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Shakespeare has some new neighbours. The British Library’s exhibition on Big Willy has just been joined by a small, free show about punk music and culture in Britain. It’s hard to say who’s had the greater influence on how we live now.
Part of the Punk London anniversary series, ‘Punk 1976-78’ ticks off the usual influences (French Situationism, the New York scene, reggae) and devotes lots of space to the Pistols, The Clash and Buzzcocks. There’s also a look-in for cult bands such as Television Personalities, and displays dedicated to women in punk and the anti-racist movement.
Not much in this collection of records, zines, flyers and films subverts the well-established punk narrative, but plenty of items strike a chord, including footage of Bill Grundy perving on a teenage Siouxsie Sioux on TV, the Sex Pistols contract signed by Sid Vicious under his real name of John Beverley, and Malcolm McLaren and Vivienne Westwood’s confrontational manifesto T-shirt (‘You’re gonna wake up one morning…’). Flyers for punk gigs in Covent Garden and Soho are a reminder that central London has become a cultural desert in the last 40 years.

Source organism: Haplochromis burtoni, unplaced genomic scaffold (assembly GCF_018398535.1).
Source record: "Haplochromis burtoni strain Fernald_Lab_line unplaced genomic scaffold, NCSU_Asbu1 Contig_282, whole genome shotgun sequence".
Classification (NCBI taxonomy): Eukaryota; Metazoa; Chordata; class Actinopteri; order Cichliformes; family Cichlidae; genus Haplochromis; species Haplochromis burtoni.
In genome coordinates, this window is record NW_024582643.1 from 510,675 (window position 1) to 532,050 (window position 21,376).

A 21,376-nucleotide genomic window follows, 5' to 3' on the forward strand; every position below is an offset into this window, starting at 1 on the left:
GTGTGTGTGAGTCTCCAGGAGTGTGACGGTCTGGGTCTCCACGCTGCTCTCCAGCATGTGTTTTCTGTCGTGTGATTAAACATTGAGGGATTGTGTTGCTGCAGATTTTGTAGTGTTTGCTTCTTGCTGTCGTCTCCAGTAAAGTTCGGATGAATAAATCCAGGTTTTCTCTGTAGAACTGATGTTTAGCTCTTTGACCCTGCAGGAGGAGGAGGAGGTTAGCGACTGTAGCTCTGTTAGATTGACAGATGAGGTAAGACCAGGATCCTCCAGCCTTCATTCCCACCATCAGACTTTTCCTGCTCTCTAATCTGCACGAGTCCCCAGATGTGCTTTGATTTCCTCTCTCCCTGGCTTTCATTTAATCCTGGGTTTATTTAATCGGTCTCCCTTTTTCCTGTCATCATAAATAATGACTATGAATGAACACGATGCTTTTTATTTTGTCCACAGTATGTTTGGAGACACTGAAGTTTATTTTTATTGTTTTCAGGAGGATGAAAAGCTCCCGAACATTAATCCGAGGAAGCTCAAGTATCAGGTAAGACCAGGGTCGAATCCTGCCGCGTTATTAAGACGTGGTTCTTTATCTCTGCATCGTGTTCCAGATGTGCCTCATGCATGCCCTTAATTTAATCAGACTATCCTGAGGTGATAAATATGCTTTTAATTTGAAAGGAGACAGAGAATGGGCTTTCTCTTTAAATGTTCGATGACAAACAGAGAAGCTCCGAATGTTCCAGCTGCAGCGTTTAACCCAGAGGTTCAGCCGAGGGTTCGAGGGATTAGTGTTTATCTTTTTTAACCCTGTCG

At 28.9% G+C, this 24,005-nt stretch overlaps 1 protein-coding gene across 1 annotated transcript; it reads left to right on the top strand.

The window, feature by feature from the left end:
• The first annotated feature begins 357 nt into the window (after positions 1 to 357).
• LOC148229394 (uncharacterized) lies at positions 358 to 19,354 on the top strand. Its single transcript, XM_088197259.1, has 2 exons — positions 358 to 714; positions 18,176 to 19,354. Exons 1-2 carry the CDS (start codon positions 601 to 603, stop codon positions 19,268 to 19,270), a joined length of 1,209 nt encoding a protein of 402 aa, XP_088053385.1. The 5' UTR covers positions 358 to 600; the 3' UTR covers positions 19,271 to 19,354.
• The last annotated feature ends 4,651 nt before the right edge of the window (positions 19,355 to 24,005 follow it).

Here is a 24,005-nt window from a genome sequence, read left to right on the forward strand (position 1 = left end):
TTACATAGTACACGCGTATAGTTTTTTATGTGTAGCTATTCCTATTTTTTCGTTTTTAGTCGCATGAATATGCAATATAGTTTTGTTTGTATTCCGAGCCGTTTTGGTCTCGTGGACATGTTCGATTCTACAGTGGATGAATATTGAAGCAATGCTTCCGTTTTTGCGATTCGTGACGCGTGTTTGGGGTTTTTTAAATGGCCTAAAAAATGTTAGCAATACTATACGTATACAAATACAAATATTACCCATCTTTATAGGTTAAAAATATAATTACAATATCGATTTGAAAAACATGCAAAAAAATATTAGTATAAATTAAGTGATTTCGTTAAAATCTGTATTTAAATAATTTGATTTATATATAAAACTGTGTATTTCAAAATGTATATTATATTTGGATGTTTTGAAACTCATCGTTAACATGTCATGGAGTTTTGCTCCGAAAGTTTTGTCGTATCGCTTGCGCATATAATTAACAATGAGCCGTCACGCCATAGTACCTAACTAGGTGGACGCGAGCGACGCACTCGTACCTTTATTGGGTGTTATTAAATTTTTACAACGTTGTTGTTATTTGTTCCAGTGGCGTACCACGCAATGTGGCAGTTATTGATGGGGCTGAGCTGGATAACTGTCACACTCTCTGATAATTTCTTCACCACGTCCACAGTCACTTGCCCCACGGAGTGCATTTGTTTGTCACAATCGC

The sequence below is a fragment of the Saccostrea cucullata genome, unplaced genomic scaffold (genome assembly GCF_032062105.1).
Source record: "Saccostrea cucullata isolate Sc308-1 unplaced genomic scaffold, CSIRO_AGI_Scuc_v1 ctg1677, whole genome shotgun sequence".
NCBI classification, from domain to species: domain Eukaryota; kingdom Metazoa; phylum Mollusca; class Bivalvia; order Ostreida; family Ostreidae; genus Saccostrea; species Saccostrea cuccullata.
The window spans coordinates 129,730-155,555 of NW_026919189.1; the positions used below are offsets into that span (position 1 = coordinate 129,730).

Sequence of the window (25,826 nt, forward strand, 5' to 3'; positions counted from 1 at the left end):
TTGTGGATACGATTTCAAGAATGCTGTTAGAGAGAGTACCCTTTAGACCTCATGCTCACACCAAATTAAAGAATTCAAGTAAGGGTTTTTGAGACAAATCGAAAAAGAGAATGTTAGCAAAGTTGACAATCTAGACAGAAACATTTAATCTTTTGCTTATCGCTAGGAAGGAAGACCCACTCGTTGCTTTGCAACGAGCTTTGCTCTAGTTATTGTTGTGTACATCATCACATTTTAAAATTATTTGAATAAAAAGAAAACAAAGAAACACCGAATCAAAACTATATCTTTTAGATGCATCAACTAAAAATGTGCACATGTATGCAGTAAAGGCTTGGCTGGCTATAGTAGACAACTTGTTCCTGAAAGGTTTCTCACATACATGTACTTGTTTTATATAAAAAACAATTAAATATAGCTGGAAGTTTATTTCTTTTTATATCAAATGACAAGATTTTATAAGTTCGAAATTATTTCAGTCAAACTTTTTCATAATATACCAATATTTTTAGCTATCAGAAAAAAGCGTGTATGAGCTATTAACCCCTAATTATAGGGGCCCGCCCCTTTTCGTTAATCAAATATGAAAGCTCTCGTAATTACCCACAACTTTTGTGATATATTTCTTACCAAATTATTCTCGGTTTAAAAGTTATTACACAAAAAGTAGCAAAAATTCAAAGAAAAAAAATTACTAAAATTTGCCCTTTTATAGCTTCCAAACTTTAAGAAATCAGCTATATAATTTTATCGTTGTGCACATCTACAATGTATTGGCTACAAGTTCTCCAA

But most of all, you get a sense of just how exciting and inspiring punk was before heroin and disillusionment killed it off. ‘I want people to go out and start something,’ says Johnny Rotten in one newspaper article, ‘or else I’m just wasting my time.’ In the age of Soundcloud, Tumblr and social media, with artists in every field Doing It Themselves, punk’s still not dead.